February 27, 2014 (NEW YORK) – The top UN official in South Sudan has described scenes in Malakal as “shocking”, as further reports emerged of looting at medical facilities in the Upper Nile state capital.
- Women carry the body of a civilian killed in the centre of Upper Nile state capital Malakal on 21 January 2014 (Photo: AP/Mackenzie Knowles-Coursin)
UN Humanitarian Coordinator Toby Lanzer, who was visiting Malakal on Wednesday, posted a series of harrowing Tweets from the town, which has been the scene of heavy fighting between pro-government troops and rebel forces.
“#Malakal looks & feels deserted. Besides the occasional armed man wandering through town, there are corpses, flies & vultures to be seen,” he said in a Tweet posted on his account.
The UN Mission in South Sudan (UNMISS), which has been conducting patrols in various sites across the town, said patients had reported witnessing opposition forces looting the Malakal Teaching Hospital.
PATIENTS SHOT IN THEIR BEDS
The reports came as medical charity Medecins sans Frontieres (MSF) said on Wednesday it appeared patients at the hospital appeared to have been murdered as they lay in their beds.
MSF said the facility had also been ransacked and burned, including a specialised ward used to treat malnourished children.
Lanzer has spoken of his shock at seeing the aftermath of fighting at the hospital, describing it as an “empty, silent shell”.
“Shocking scenes at #Malakal Teaching Hospital: nothing left except the deceased and a loyal dog protecting the remains of his owner,” he Tweeted.
According to Martin Nesirky, the spokesperson for the UN secretary-general, a further 100 patients and civilians from the hospital were transferred to the UNMISS protection site in Malakal for medical treatment.
UNMISS patrols also visited displaced civilians sheltering in a church in Malakal town, who have also been left without access to medical services.
“The mission will give the people seeking refuge in the church the option of moving to its base so they can be better protected and receive medical treatment,” Nesirky said in a statement from New York on Wednesday.
Nesirky said UNMISS staff had observed forces arriving on Tuesday east and south of the mission’s compound in Malakal, which is currently providing refuge to come 22,000 civilians, who fled their homes after violence erupted.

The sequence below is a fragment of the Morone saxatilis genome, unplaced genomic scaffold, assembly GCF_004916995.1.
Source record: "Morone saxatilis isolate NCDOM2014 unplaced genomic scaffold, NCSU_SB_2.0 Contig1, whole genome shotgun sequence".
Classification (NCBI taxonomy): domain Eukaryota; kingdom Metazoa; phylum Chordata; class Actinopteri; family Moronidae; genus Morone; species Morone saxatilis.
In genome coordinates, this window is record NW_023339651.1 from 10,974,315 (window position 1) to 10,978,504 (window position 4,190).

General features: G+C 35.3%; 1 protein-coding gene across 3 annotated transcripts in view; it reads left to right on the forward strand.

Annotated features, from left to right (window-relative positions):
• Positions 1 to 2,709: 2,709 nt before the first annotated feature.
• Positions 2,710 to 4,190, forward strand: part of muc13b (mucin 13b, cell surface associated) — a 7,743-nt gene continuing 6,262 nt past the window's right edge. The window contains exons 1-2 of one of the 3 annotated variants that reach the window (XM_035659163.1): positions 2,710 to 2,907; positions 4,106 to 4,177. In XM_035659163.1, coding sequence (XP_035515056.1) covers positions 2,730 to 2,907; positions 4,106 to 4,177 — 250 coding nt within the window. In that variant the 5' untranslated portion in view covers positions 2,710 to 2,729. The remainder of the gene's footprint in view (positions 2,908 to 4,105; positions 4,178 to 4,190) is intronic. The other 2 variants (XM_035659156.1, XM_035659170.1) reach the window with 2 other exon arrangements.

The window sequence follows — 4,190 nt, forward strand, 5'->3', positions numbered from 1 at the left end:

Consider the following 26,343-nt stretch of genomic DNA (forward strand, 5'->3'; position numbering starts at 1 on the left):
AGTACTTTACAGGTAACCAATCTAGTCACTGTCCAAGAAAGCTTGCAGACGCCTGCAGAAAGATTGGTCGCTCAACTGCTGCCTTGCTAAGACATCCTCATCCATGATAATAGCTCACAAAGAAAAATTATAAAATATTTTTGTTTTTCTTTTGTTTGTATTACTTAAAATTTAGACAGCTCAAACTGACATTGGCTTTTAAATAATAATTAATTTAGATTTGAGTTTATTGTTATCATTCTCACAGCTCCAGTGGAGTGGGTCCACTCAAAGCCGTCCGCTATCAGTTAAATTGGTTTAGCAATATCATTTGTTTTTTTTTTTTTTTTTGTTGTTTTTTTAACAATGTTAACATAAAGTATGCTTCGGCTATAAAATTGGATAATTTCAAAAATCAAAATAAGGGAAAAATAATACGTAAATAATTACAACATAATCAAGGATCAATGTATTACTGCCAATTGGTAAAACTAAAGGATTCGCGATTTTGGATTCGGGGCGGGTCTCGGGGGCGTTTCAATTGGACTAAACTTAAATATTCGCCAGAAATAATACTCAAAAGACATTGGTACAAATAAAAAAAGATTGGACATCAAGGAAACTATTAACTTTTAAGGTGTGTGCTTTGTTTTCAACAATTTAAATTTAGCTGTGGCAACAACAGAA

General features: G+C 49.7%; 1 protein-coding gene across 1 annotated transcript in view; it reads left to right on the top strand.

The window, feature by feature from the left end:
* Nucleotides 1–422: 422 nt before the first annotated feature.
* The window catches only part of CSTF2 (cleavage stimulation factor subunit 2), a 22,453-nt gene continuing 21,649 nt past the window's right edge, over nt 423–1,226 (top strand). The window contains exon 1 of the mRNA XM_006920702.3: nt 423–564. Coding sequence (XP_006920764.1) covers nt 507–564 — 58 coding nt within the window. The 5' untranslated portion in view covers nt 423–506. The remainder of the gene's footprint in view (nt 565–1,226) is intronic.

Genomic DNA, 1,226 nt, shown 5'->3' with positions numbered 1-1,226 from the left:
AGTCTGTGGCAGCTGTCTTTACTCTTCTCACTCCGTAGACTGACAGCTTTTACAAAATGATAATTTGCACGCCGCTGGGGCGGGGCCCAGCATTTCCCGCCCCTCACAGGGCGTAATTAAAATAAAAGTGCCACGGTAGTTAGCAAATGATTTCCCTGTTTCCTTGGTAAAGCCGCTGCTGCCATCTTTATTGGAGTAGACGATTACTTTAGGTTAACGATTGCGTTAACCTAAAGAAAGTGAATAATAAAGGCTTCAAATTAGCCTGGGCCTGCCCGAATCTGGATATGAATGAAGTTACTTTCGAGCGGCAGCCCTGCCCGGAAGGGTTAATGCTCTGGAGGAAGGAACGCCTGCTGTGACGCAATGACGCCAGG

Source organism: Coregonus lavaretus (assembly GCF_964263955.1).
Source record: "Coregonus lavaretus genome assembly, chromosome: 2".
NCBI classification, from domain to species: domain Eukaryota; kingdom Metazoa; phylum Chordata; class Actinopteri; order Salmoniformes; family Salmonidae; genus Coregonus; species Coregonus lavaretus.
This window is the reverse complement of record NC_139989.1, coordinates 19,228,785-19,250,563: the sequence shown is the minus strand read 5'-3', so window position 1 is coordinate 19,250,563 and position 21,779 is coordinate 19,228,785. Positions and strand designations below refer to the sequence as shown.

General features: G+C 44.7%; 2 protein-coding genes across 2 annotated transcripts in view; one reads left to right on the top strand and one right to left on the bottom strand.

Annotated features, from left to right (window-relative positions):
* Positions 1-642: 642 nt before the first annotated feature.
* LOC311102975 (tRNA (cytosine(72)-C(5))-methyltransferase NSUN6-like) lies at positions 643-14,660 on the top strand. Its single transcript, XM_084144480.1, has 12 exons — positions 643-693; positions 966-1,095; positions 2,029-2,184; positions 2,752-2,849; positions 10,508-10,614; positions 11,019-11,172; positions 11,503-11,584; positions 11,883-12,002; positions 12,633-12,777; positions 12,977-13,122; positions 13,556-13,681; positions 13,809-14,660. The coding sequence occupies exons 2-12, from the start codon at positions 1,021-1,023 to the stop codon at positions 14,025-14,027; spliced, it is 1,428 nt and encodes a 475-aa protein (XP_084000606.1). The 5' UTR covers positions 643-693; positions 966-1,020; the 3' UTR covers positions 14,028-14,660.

Meanwhile, Lanzer has also expressed his concern at reports that up to 10,000 civilians, who fled violence in Jonglei state capital or and were attempting to cross to Minkaman in Lakes state, remain stranded on islands in the River Nile.
It’s estimated that more than 80,000 displaced people have arrived in Minkaman, dwarfing the local population of about 60,000.
The influx is continuing, according to Lanzer, who said that some 1,200 people are leaving Jonglei to make the crossing each day.
Lanzer, who was visiting Bor on Thursday, said while some stall holders and markets had reopened for business, the town remained a virtual ghost town with neighbourhoods emptied and widespread destruction.
He said the remaining 5,000 displaced civilians still sheltering at the UNMISS base told him they didn’t feel safe enough to leave.
The Office for the Coordination of Humanitarian Affairs (OCHA) says that nearly 900,000 people have been driven from their homes in South Sudan since conflict erupted in the capital, Juba, on 15 December before spreading throughout the country.
Those displaced include some 710,000 people who remain inside the country and 171,000 who have fled to neighbouring countries.
UNMISS said it is currently providing protection to some 43,000 civilians in Juba, with more than 75,000 overall seeking shelter at multiple UN sites across the country.